She said that the 25 year old policeman driving the police car and his partner were in shock after the accident and took time off without pay.


Central bank candidate to streamline info

The Baltic Times, TALLINN
Apr 06, 2000
Interview by Kairi Kurm

The supervisory council of the Bank of Estonia chose Vello Vensel as the candidate for president of the Bank of Estonia by ballot on March 30. Vensel, 58, is a professor of statistics at the Tallinn Technical University.What is Vensel�s vision for the Bank of Estonia and what is he planning to change? Kairi Kurm interviewed Vensel a day after his victory over outgoing President Vahur Kraft.


Q: How would you describe the activities of the Bank of Estonia? How does the central bank manage its tasks?

A: In terms of formatting the financial and payment policies and coordinating the banking system I have no reproach. The Bank of Estonia has developed fast. Looking ahead in the future, I see a lot of changes to be made.

It all depends on how fast Estonia joins the Euro Zone. If everything goes as planned, Estonia will be ready to join the European Union on Jan. 1, 2003, and two years later join the European Economic and Monetary Union.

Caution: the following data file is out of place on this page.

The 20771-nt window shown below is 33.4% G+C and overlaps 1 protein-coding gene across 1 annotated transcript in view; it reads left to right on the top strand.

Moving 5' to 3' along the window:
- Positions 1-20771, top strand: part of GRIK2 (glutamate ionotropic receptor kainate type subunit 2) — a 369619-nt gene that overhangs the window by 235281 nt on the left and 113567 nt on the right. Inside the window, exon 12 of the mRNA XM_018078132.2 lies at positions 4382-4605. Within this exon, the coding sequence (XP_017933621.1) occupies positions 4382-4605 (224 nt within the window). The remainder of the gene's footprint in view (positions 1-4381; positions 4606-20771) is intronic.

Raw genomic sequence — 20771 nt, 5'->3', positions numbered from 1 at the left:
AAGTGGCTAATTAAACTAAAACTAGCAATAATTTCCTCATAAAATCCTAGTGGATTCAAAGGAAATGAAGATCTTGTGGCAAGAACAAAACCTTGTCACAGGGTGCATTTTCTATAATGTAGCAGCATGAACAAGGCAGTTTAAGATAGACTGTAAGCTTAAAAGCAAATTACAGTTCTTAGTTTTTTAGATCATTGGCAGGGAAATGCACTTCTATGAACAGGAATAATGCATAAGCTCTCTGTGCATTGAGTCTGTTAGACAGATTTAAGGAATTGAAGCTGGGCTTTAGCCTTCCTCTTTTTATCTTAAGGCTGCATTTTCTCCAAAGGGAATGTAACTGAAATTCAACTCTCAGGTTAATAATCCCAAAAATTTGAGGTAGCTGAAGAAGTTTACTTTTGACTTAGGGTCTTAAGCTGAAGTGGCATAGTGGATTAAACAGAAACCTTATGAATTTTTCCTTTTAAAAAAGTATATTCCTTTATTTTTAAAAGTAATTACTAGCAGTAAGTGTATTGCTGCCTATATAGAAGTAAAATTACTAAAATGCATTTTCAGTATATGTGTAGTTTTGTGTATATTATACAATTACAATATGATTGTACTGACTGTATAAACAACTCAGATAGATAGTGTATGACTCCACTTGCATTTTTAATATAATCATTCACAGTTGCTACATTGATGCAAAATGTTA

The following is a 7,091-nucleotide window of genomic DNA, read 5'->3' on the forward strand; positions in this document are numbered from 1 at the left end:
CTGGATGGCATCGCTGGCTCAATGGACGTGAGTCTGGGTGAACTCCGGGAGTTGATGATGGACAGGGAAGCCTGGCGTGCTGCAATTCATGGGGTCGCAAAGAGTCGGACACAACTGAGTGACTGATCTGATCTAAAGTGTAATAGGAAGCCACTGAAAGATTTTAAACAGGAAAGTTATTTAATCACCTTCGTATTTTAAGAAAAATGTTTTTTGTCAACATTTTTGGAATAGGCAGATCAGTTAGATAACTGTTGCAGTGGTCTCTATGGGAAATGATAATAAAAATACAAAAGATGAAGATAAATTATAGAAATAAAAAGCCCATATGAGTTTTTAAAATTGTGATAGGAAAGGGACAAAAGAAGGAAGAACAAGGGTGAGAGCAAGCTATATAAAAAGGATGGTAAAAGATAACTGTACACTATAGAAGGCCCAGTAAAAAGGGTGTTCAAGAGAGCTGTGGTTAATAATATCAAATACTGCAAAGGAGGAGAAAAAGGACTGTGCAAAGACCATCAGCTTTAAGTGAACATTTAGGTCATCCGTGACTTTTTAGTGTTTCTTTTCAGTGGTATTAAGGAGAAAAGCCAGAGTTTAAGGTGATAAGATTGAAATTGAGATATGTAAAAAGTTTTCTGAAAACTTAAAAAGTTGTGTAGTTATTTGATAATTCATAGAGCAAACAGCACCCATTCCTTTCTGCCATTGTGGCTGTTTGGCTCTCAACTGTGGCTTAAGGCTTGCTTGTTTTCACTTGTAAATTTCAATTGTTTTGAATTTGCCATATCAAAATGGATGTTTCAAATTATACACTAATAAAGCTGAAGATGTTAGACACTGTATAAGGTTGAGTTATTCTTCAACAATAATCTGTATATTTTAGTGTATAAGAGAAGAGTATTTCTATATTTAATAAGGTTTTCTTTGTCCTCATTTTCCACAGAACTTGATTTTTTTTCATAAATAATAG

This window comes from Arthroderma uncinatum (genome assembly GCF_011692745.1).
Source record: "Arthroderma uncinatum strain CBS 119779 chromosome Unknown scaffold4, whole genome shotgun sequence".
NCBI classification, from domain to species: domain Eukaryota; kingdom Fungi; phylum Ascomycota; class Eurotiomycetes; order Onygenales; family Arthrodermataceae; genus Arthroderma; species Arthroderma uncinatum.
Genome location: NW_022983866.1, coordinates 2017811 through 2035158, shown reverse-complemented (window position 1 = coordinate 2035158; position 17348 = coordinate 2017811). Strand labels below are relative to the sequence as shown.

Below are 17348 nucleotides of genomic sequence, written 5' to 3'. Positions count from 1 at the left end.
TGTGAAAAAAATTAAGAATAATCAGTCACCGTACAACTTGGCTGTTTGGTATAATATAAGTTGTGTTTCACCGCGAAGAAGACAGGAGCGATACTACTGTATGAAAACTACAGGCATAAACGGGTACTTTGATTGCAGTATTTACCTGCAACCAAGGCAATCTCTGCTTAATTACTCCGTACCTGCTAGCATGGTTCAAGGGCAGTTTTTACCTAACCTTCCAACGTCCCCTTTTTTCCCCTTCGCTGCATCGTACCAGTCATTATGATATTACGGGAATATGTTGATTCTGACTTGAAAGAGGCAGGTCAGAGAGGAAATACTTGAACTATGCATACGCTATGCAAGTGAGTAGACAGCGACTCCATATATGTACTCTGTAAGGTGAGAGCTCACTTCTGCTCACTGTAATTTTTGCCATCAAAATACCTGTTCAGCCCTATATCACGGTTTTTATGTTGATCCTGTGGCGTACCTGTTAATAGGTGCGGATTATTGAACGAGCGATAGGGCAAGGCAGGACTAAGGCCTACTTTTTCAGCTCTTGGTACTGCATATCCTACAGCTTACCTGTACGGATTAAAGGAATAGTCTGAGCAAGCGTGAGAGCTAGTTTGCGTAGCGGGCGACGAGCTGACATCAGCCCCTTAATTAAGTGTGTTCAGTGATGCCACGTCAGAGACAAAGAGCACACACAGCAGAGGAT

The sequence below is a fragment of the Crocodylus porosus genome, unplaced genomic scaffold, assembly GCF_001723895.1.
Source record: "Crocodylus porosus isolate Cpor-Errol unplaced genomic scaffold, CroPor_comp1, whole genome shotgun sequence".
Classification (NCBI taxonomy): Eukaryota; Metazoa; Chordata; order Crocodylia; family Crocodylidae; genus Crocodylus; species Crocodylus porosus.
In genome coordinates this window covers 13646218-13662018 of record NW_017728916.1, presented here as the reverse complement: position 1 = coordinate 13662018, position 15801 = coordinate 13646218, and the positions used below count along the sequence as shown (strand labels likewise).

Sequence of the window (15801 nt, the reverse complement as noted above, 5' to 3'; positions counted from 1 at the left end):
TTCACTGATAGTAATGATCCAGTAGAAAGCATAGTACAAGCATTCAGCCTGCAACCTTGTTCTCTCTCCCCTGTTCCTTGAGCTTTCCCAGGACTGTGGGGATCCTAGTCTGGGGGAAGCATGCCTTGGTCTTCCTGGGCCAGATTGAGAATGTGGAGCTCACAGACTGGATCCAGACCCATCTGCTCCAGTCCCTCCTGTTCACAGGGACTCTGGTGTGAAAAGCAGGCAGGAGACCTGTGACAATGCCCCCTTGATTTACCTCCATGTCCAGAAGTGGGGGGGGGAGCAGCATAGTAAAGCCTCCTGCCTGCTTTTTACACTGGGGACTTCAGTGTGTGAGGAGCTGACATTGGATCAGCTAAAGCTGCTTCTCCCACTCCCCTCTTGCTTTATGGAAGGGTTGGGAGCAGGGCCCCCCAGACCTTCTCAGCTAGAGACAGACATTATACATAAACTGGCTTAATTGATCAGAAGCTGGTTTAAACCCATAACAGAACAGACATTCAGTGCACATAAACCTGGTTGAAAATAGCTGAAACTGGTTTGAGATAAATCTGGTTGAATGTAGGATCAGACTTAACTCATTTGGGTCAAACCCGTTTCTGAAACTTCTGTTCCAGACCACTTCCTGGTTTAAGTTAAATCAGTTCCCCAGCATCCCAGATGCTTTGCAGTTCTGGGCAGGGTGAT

After the full introduction of the euro, most of the functions of the central bank related to local money will change, and the organization itself will change.


Q: The very first things you, as the newly elected President of the Bank of Estonia, will change are…

A: First of all, I would check the kind of information made available to the public. The central bank has statistics and study departments where serious work is done with a lot of information at hand.

I will see whether their work is acceptable, and whether it is good enough for entrepreneurs, top management and politicians to take the right managerial decisions.

The organizational side of the bank has to be looked over. How does management work? Do some departments duplicate each other? Is it possible to improve anything? Maybe the management consultants can help. Every person should be working where he feels most wanted and where it gives him most satisfaction. I am not planning to dismiss anyone, but it is important that everybody is working in the right position and doing the right job.


Q: Would the entrepreneurs have to pay for that information?

A: No, I have not thought about that. I mean the same public information, which is available at present, bank bulletins and market reviews, which are for free. There is not enough information at present, and it is not processed enough. The problem also lies in marketing it correctly.


Q: You have said the central bank should intervene as little as possible in the activities of the commercial banks, but at the same time you expect them to hand in monthly economic results instead of quarterly results?

A: Yes. It does not restrict them at all and does not require any additional effort. They do daily statements of accounts anyway. I have heard through the press that analysts are very annoyed with the lack of information.